5. Shooting and Imprisoning Soldiers, 1941-1945 .
Just as Hitler was killing his own people left and right for “defeatism,” Stalin gave orders to shoot deserting or unauthorized retreating troops on sight. He went so far as to set up “blocking detachments” to gun down troops fleeing from the front. In this time frame, well over 400,000 soldiers were sent to “penal battalions” where they would be deployed in areas almost certain to get them killed.
4. Katyn Massacre, 1940.
After stabbing Poland in the back by invading after the Polish military was completely engaged with the Nazi invasion, Stalin took his big chunk of Poland for himself. In early 1940 on Stalin’s personal orders, over 25,000 of Poland’s best military officers were executed. When the Soviets retook Poland in 1944 the Soviets pretended the Nazis had committed the atrocity. The Soviets finally admitted guilt in 1990.
3. Censorship and Propaganda, 1924-1953.
During the entire tenure of Stalin’s reign no free press or freedom of much of anything was enjoyed in the Soviet Union or any country controlled by it. People were bombarded with government propaganda and denied access to information or cultural influences from other (western) countries. Just as Hitler and the Nazis, Stalin and the Soviets jailed or killed anyone that spoke contrary to his preferred viewpoint.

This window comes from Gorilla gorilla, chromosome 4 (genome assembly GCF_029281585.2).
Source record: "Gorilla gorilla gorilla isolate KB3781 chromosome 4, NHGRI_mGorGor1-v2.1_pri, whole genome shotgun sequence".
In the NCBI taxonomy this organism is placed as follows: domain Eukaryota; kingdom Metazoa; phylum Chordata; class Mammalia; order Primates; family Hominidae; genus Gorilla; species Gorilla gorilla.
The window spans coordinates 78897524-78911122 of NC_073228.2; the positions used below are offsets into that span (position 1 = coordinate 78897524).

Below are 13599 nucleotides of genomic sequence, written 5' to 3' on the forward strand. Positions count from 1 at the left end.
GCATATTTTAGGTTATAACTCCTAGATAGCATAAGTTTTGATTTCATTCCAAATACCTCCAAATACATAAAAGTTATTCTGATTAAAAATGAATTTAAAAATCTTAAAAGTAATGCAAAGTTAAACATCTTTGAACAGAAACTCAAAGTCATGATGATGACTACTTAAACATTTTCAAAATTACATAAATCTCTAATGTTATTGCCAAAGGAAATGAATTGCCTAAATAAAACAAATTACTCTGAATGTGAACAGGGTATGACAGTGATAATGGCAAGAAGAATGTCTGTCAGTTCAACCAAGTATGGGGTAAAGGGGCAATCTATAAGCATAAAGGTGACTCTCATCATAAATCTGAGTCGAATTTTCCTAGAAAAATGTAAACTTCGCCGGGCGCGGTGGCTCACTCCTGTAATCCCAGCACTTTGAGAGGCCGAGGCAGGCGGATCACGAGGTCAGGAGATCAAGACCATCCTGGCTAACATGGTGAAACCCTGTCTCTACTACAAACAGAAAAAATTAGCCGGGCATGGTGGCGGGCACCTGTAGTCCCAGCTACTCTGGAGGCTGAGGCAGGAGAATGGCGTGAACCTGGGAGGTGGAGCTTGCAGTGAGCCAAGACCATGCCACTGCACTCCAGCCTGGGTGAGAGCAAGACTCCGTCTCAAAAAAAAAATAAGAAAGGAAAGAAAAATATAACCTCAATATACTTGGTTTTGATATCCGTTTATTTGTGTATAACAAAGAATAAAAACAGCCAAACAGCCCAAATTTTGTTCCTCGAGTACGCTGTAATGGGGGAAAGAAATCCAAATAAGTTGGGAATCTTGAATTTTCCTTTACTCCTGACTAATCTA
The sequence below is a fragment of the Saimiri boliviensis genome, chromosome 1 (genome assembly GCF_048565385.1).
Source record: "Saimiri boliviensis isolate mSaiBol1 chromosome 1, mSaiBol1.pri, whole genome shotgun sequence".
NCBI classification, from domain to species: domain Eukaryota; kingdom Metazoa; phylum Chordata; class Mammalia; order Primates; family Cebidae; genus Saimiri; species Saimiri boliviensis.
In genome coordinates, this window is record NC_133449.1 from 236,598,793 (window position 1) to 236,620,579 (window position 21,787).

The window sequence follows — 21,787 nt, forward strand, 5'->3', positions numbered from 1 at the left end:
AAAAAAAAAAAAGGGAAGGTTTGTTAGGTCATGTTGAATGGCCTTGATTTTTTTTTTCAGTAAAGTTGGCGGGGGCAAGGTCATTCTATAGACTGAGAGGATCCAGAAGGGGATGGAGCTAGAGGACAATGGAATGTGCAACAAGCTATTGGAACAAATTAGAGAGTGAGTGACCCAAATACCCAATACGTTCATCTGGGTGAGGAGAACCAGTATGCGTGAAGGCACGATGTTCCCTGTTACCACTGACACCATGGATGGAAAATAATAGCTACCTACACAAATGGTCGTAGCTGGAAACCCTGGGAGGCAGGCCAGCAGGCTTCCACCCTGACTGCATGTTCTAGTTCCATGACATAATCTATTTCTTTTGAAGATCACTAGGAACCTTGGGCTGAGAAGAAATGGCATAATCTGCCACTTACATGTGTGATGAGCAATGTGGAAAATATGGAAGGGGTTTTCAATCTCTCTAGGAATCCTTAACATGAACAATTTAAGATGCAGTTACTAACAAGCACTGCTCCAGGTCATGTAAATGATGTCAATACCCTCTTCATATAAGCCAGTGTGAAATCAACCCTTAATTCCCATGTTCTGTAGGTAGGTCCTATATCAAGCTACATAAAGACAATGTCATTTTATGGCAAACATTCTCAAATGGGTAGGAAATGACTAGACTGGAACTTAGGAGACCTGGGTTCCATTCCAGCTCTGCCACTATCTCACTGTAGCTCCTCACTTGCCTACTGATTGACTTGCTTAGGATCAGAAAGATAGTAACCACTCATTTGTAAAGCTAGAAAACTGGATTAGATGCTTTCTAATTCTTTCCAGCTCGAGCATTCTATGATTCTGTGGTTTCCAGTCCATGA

2. The Iron Curtain, 1945-1991.
After World War II Stalin failed to live up to the understanding that European countries would have the right of self determination and he imposed the rule of the Soviet Union upon them. Making these countries have communist governments whether the people wanted it or not, and restricting movement in or out of the “communist bloc” made this mass of people little more than slaves, creating an even bigger Soviet empire than that of before the war.
1. Starvation of the Ukraine, 1932-1933 .
Hitler is notorious for killing as many as 6 million Jews and another 5 million assorted people, but in the Holodomor, intentional starvation of the Ukraine Stalin killed as many as 7.5 million Ukrainians. (Added with his other murders and genocides this definitely puts him in Hitler’s class.) Although the Ukraine is considered the “breadbasket” of the Soviet Union where the most productive farms are, the food produced was removed for residents of other parts of the country and Ukrainians were left to starve. The widespread and horrible scale of the starvation led people to eat the dead, and 2500 were convicted of cannibalism. The independence minded people of the Ukraine were starved into submission, pure and simple. Soviet propaganda denied the famine for many years, refusing to admit Stalin’s psychotic willingness to kill people or allow the world to think people in the “workers’ paradise” could possibly starve. Soviet propaganda also insidiously spread into western countries with false messages that the famine was natural and not planned. After the fall of the Soviet Union Russian and Ukrainian officials were somewhat more forthcoming, but the issue remains a hot topic between Russia and Ukraine.
Question for students (and subscribers): Who else do you think is as bad or worse than Hitler? Please let us know in the comments section below this article.
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18 Little Known Facts About Joseph Stalin